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Live On ESPN: Josh Taylor vs Teofimo Lopez – World Title And Redemption On The Line Tonight

Image: Live On ESPN: Josh Taylor vs Teofimo Lopez - World Title And Redemption On The Line Tonight

By Eóin Kennedy: The narrative around the Josh Taylor vs. Teofimo Lopez light-welterweight world title fight in New York tonight is certainly strange, to say the least.

Scotsman Taylor has never been beaten, and the challenger, Brooklyn’s own Lopez, has only lost once in a career that has seen them both become undisputed champions at different weight classes (Lopez was undisputed in everything but name as the WBC ridiculously created the franchise belt for the Vasiliy Lomachenko fight). But, while the record books say both Taylor and Lopez are coming off wins, the fans beg to differ.

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It’s over a year since Taylor defended his undisputed world title in Glasgow, Scotland, against Jack Catterall, and the general consensus was that Taylor was resoundingly beaten that night, but after twelve rounds, the judges saw something different and awarded the fight to the hometown champion.

Back in October 2020, when the world was still gripped by the Covid pandemic, Lopez did the impossible and defeated Lomachenko, a fighter that was at that time regarded as one of the best pound-for-pound boxers in the world, but since then, we have seen him lose those belts in a war with George Kambosos, and much like Taylor, many fans feel that Lopez lost his last fight against Sandor Martin, despite getting the nod from the judges.

The manner in which both fighters emerged from their controversial last fights has certainly had an impact on the hype and marketability of this fight.

Before the Catterall fight, Taylor was hugely respected within the sport for the manner in which he became the undisputed light-welterweight champion in only eighteen fights and how he was willing to fight tough, undefeated fighters without fuss. But the fallout from the Catterall fight has certainly damaged the Scottish fighter’s brand, as he was adamant that he won the fight and went on the offensive verbally against Catterall in the following weeks and months.

To his credit, Taylor did agree to an immediate rematch with Catterall, and a date was set, but between Taylor picking up an injury, Catterall changing promoters, and the WBO ordering the champion to defend his world title against Lopez, that fight has been shelved for now.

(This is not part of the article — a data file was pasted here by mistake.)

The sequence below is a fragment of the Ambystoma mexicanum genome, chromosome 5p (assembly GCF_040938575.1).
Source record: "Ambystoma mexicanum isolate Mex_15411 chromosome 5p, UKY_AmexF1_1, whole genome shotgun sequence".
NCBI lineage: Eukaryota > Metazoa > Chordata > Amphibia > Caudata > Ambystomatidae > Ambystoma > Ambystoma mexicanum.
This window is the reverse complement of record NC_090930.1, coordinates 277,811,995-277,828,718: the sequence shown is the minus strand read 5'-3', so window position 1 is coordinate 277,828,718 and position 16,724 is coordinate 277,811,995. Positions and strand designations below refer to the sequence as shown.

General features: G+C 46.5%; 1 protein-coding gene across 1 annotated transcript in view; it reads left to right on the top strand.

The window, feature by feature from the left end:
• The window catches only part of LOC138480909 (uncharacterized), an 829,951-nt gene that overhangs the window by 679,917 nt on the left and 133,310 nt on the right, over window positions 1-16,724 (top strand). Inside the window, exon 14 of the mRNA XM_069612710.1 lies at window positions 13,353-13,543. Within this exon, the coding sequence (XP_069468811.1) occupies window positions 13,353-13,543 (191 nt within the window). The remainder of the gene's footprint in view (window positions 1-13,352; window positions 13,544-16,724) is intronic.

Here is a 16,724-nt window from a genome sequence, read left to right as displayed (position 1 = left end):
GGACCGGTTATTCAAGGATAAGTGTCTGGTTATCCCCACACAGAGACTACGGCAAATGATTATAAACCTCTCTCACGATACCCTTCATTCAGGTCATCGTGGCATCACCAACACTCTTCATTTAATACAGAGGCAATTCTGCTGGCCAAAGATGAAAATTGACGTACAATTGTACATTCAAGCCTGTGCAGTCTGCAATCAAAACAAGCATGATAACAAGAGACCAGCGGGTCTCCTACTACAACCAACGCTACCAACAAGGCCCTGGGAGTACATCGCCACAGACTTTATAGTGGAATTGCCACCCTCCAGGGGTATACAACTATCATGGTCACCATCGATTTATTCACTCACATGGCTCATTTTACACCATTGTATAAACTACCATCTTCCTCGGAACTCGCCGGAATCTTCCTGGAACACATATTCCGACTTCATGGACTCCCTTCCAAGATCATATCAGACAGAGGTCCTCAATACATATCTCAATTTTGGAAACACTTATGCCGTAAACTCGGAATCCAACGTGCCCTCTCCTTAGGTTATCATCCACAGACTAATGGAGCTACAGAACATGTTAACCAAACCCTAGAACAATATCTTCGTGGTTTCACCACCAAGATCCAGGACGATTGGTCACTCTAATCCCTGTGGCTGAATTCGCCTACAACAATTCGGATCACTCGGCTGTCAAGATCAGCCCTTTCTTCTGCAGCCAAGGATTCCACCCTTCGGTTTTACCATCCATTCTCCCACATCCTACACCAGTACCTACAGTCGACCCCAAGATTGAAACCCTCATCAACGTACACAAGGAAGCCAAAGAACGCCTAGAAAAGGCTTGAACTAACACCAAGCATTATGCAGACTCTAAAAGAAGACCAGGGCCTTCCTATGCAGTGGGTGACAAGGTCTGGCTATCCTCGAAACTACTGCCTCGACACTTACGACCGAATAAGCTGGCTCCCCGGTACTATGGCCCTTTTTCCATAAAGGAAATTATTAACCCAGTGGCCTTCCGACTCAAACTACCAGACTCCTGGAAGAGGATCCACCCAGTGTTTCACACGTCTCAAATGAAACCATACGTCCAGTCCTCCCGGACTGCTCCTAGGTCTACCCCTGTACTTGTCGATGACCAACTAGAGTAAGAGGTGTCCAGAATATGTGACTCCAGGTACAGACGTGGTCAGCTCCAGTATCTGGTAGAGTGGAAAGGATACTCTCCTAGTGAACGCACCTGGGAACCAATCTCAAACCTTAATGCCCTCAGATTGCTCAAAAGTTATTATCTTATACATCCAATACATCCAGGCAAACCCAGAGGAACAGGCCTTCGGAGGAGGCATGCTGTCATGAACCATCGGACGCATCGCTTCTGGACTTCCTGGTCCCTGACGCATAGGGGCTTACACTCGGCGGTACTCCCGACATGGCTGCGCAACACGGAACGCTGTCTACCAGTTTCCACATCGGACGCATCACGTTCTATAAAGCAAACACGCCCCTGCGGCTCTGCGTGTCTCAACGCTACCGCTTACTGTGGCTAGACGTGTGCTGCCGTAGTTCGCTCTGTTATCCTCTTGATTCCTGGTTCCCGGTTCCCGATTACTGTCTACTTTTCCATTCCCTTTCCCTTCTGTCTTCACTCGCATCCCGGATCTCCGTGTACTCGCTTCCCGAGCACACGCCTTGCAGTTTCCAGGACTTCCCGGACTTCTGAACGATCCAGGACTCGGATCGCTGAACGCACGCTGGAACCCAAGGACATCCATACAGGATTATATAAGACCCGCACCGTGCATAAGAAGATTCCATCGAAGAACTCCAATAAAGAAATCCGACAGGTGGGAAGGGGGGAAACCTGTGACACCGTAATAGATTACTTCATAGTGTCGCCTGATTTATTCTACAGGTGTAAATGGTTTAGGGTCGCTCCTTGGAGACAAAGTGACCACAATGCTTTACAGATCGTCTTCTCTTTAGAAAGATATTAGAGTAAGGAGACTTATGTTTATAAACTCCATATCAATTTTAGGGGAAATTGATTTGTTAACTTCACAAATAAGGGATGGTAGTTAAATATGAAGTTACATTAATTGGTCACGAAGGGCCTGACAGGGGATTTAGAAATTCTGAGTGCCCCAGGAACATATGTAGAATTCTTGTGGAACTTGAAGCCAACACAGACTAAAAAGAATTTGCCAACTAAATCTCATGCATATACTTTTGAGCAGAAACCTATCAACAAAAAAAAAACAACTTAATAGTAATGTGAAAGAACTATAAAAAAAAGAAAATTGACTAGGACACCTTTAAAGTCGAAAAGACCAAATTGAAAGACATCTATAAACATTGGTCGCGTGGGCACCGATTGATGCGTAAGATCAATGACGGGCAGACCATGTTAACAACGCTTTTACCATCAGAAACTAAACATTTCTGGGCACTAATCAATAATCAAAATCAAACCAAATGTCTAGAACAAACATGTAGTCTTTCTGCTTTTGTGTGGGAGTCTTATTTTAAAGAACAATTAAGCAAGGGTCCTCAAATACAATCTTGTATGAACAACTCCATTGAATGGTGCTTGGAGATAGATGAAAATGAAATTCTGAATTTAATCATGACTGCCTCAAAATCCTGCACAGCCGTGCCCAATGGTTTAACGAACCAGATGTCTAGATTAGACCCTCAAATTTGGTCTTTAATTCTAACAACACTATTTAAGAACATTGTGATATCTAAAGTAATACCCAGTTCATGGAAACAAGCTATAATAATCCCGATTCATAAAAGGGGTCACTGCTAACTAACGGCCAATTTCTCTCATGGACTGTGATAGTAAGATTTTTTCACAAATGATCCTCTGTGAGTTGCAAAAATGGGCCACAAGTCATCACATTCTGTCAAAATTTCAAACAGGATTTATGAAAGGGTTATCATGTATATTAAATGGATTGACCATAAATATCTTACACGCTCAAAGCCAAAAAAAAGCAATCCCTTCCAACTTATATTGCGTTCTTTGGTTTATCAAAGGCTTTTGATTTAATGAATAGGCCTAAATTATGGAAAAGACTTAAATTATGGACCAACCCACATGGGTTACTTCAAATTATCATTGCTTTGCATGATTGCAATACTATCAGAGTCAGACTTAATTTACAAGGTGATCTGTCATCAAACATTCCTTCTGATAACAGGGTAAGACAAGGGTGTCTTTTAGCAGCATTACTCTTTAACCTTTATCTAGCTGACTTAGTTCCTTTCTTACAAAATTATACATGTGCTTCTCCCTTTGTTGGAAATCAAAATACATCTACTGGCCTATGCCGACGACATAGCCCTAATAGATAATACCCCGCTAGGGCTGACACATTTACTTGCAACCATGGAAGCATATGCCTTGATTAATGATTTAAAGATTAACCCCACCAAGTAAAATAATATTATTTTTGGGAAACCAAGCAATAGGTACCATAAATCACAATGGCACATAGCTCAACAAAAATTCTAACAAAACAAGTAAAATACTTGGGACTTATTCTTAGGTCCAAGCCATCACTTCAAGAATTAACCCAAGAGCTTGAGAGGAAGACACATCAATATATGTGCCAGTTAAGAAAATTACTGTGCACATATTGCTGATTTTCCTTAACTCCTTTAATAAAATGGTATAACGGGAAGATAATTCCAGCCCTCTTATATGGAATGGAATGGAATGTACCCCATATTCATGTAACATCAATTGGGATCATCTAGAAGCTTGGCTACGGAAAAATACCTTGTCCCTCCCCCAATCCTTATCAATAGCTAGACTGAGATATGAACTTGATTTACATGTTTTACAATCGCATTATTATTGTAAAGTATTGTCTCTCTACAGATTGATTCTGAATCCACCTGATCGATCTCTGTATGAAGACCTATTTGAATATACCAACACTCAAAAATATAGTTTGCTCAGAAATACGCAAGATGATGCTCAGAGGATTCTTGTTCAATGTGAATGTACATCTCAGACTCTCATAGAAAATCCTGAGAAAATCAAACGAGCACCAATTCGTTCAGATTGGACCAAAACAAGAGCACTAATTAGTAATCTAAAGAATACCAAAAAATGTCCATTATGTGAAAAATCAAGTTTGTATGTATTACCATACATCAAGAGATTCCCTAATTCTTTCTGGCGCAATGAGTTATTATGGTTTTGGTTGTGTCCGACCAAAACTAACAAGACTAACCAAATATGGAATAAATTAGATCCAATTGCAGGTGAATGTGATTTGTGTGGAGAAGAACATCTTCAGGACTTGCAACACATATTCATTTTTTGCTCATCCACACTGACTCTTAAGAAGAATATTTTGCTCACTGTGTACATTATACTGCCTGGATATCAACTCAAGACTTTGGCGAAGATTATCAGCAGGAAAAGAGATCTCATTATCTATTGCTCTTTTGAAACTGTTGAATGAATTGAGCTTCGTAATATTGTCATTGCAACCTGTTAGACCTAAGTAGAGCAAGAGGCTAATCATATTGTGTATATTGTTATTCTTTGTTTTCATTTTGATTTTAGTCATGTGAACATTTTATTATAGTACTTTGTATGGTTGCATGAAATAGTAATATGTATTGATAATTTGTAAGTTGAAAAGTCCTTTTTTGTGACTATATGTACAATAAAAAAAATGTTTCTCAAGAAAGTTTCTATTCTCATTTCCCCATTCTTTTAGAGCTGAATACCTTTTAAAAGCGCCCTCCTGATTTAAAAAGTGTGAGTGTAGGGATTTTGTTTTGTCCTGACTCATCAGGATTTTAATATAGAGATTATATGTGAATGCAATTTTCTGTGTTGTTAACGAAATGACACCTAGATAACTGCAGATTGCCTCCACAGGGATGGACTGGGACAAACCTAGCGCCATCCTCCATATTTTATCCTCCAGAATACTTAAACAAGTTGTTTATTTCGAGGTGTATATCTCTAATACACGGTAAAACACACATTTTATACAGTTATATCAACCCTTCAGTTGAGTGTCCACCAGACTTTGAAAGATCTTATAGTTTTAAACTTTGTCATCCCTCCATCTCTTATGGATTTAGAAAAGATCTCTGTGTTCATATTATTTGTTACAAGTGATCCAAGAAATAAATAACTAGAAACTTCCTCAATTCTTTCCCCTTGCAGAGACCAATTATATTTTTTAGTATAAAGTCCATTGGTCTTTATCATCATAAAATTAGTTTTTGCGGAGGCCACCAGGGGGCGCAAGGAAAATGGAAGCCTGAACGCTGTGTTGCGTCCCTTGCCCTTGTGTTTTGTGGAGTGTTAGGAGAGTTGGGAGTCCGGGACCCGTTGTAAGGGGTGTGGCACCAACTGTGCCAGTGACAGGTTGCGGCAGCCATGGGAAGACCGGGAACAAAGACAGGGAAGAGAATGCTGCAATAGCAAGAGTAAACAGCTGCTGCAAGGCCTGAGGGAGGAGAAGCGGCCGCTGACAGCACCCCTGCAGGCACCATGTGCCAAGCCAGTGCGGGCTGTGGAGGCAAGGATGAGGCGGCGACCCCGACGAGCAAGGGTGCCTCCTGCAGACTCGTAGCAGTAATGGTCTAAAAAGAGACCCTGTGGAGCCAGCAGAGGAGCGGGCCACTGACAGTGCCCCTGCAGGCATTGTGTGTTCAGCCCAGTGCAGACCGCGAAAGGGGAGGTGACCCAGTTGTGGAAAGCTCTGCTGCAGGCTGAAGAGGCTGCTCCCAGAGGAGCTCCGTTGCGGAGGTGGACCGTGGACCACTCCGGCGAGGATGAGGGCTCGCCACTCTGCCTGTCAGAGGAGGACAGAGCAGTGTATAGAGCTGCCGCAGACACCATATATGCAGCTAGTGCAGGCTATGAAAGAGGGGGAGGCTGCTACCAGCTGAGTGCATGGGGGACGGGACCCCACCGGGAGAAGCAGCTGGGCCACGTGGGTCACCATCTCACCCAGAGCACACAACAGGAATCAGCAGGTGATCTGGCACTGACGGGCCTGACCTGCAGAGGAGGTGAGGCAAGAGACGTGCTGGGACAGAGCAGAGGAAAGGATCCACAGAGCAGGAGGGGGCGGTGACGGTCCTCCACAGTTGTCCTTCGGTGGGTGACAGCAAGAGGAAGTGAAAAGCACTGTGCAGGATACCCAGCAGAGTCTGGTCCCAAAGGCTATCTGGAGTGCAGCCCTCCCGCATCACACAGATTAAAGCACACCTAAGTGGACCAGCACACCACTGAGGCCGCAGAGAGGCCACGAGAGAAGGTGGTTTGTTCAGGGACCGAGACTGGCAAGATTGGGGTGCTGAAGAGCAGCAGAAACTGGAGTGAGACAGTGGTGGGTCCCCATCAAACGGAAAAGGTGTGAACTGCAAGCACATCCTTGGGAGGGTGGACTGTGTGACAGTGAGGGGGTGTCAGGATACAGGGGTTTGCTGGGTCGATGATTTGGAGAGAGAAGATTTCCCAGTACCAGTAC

While Lopez’s marketability has been tarnished in a similar manner to Taylor’s, the way he has gone about his self-destruction has been entirely different. Taylor did act a little irrationally in response to the fall-out of his last fight, but, in his defense, it was the judges that screwed Jack Catterall out of the undisputed world title in Glasgow that night, not Josh Taylor, and his reaction, though fiery and over the top, is probably part of the makeup that has made him such an incredible world champion already.

Lopez, on the other hand, may have been a victim of believing his own hype after conquering Lomachencko, but at just twenty-three years of age at the time, that can be forgiven. What fans are finding more unforgivable is that Lopez is still rambling on with strange and misguided diatribes about how he is the greatest of all time alongside Muhammed Ali, how he wants to kill Josh Taylor on Saturday (which is beyond deplorable since death can and does occur in the boxing ring) and that his promotional company, Top Rank, and their broadcasting partner, ESPN, favor black fighters.

Lopez has had some personal issues that have spilled into the public domain, and while it’s nobody’s business other than his own, the strange behavior and comments from Lopez seem quite different from the persona he had before the Lomachenko fight, which has commentators commenting on whether his current mental state is one that is currently suited to becoming a world champion again.

Lopez’s trainer and father, Teofimo Sr., also hasn’t done his son any favors with his erratic behavior and claims that are more delusional than his son’s, and most boxing experts have stated that Lopez needs to ditch his dad from his corner, or at least get an established trainer in to assist and steady the ship.

Both champion and challenger were seen as the golden geese of Top Rank’s stable not too long ago, but what would have been seen as a blockbuster fight just a year or two ago is now flying under the radar a little bit and is even free to air on ESPN rather than their pay-per-view platform where fights of this magnitude usually sit.

The most damning indictment of a fight that once would have been categorized as a super-fight is that it is taking place at the Hulu Theatre at Madison Square Garden rather than the bigger, more hallowed room at the world’s most famous arena. This fact proves that both fighters’ stock has fallen quite a bit, but it is more worrying for Lopez, who hails from the nearby borough of Brooklyn.

There is no prize bigger in boxing than a world title, but on Saturday night, it feels like Josh Taylor and Teofimo Lopez are both fighting for something bigger; redemption and respect once again from the fans that are the lifeblood of the sport. Regardless of the result, one man will leave New York City as world champion on Saturday night, and that man will have options going forward. For the defeated fighter, deep soul-searching will ensue.

The Taylor vs Lopez fight will be shown live on ESPN, ESPN Deportes, and ESPN+ at 3 a.m. BST (British Summer Time), which is 10 p.m. ET/7 p.m. PT in the US.

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